Police Shortage Creates Public Safety Problem In Carrboro
Posted May 2, 2001
CARRBORO — Long hours and a lack of police officers is creating a public safety problem in Carrboro.
Officer Chris Atack is just one of 26 officers patrolling the town's streets. He says the shortage is beginning to show.
"When you're running short, and you've been running short for an extended period of time, you get burned out. You get tired," he says. "It's frustrating. You can't address calls as effectively as you like to."
The Carrboro Police Department has been understaffed for years. Chief Caroline Hutchison blames low salaries. She also says law enforcement can be a thankless job.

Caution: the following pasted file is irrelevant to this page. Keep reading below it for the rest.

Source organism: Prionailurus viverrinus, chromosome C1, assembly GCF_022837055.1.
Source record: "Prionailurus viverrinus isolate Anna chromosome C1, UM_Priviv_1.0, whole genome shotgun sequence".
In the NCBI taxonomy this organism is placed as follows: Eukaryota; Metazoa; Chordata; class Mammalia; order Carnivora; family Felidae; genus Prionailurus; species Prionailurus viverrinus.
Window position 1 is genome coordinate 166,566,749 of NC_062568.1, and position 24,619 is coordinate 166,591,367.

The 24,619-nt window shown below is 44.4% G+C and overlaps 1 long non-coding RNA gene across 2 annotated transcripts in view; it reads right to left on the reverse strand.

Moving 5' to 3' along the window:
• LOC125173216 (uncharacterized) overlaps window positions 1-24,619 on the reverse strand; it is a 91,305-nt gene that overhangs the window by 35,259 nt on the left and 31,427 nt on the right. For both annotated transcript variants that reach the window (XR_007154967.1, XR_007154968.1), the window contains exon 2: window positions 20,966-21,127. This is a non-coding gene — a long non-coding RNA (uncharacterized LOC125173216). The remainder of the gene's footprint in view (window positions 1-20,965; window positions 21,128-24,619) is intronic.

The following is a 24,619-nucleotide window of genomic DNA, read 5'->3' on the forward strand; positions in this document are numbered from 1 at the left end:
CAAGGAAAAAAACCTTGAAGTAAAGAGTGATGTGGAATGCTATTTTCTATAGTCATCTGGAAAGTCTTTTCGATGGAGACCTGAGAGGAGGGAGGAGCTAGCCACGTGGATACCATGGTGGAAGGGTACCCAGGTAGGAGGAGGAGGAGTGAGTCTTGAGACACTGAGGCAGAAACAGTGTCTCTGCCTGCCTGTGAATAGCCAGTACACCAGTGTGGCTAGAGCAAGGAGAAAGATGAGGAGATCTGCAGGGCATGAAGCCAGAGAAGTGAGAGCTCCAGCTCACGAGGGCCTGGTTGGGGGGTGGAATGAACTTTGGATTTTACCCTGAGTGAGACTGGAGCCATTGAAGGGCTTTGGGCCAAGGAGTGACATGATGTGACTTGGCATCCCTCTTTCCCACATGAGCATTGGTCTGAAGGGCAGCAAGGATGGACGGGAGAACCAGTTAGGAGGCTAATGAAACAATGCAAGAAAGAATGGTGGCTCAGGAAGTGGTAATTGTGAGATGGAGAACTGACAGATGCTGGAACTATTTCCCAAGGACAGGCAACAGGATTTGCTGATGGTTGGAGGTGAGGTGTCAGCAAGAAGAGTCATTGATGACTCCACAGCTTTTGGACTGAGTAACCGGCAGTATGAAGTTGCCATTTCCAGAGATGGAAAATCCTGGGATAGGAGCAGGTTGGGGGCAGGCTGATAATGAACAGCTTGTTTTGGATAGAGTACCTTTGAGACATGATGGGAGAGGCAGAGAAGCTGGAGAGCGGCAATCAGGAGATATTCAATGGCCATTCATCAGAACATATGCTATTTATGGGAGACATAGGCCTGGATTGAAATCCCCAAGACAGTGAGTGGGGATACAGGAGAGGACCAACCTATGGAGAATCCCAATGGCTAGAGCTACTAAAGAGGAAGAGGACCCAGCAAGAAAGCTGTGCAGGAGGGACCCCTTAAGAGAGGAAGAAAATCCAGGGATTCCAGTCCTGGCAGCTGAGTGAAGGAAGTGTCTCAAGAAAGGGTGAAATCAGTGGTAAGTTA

"Today's young people aren't particularly interested in working in an occupation that can be, at once, both gratifying and heartbreaking," she says.
The Board of Aldermen is looking at giving officers an additional 2.5 percent pay increase as well as letting them take patrol cars home. A decision is expected by June.
Atack says the proposal could not have come at a better time because, as it is right now, the job he loves is taking its toll.
"You just feel like not only are you burning the candle at both ends, but in the middle as well," he says.
The starting salary for a police officer in Carrboro is just over $28,000. Most of the officers cannot afford to live in the town they serve and protect.